“Do you mind,” I said crossly, “you’re blocking my light.” It was a woman, not quite old enough to be my mother, quite pretty if you like that type. And she was holding. . .
“Don’t shoot,” I said hastily. Those sort of complications we really didn’t need.
“Mum, mum, he’s killing me!” snivelled the brat across my knee.
“Let go of my son, you bastard, before I shoot you dead,” she hissed.
I thought about it for a millisecond. “He stole my cows,” I ventured at last, quite calmly I thought, given the circumstances.
“Oh, you didn’t did you?” she said in the general direction of the bright red arse bouncing on my lap.
“No mum, honest,” said the lying little bastard. “I just found them and this guy attacked me.”
Her expression hardened again. “You heard him. He didn’t take your precious cows – if they are yours. And this is our land. Let him up, now, before I fill you full of holes.”
I had had just about enough of all this. Besides, there was no way she was going to shoot me while I had the boy – she might have hit him, instead. Everyone knows women can’t shoot straight, something to do with hormones. Except Missy. She’s not bad, I suppose. “Listen, I don’t know who you think you are. . .”
“Name’s Maia,” she snapped. Pretty name, actually. “And you are?”
“They call me. . .” I paused, “Archie.”
“Well, Archie, I’m not going to tell you again. You get the hell off my boy and off my land. Now!”
“I don’t think you have any idea who you’re dealing with here. Do you know who this brat has been stealing from? Who these cows belong to?”
“He says he didn’t steal them!” She took aim, and I lifted the boy bodily and held him in front of me as a shield. “Going to shoot your son, are you? Be my guest. It’ll save us hanging him later.”
I saw anger and fear warring in her face, but the white around her knuckles faded a bit as her grip relaxed, which was privately a relief. Getting shot right now would be – inconvenient, to say the least. And all my relatives would laugh, the heartless bastards.
“Listen, don’t you dare hurt him! His father will kill you if you do.”
“Yeah? Well my father might have something to say about that. Especially as these are his cows.” I was aware as I said it that it smacked a bit of the playground, ‘my dad’s bigger than your dad’ sort of thing, but it was too late to take back.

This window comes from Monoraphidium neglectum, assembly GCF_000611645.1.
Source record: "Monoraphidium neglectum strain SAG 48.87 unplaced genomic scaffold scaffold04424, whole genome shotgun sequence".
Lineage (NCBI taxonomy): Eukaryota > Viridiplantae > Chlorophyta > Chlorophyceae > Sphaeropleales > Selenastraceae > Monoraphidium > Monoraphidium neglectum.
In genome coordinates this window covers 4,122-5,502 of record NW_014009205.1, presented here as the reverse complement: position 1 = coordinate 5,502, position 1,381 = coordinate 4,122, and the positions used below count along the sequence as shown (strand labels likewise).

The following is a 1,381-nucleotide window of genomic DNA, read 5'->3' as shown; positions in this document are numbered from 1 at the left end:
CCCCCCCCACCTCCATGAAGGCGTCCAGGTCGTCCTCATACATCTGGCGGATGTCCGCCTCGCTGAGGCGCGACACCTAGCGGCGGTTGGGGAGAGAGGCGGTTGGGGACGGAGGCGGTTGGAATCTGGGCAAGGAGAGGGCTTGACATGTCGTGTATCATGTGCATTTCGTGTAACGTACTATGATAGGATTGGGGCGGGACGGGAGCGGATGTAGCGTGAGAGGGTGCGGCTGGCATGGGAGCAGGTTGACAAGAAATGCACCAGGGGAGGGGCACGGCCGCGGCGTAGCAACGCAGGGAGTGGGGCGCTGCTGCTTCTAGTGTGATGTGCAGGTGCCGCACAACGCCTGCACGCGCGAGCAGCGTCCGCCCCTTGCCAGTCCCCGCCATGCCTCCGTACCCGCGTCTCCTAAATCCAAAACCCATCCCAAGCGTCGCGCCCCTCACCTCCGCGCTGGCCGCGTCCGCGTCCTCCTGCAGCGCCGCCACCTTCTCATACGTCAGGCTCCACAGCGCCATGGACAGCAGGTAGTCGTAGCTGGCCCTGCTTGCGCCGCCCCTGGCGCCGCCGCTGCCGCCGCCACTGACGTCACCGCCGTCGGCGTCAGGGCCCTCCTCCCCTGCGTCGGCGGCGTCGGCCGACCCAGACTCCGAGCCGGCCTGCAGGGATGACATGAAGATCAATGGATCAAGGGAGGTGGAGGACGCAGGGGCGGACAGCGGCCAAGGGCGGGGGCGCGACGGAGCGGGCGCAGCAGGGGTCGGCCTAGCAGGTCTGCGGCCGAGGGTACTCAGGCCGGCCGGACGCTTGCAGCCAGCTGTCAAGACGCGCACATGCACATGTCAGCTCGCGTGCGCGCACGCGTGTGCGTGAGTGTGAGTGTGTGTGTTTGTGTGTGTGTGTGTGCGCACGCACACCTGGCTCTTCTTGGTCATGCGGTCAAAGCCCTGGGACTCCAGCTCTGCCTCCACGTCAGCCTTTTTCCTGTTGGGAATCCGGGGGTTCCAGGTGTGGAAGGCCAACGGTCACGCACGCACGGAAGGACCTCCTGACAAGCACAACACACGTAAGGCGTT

She sneered. “I really don’t think there’s any comparison,” she said. “His father’s the King.”
Well, you could have knocked me down with a feather. Well, ok, not literally. But my amazement must have shown on my face because the sneer became a sort of lopsided grin, and she added:
“So you see, Archie, you’re in way over your head here. Just let the boy go, and get out of here, and we’ll say no more about it.”
“Well, before I do that,” I said, “there’s one little thing you need to know. He’s my father too, and these are his cows that my little brother has stolen.”
“Oh shit,” she said, in a tone of total defeat. As she lowered the bow she had been pointing at me, the boy, who had been lying quiet in my grasp, suddenly tore free, and spun to face me, whilst rubbing furiously at his arse.
“You pig!” he spat at me, running his hands over his now crimson backside, and trying vainly to twist his head to see how bad the damage was. “I’ll get you for this.”
“Hermes, shut up,” said his mother. “How could you be so stupid as to steal your father’s cows? I’ve told you what sort of temper he has. Oh, this has all gone totally wrong, I planned to choose a suitable moment to introduce you, and now you’ve ruined it all.”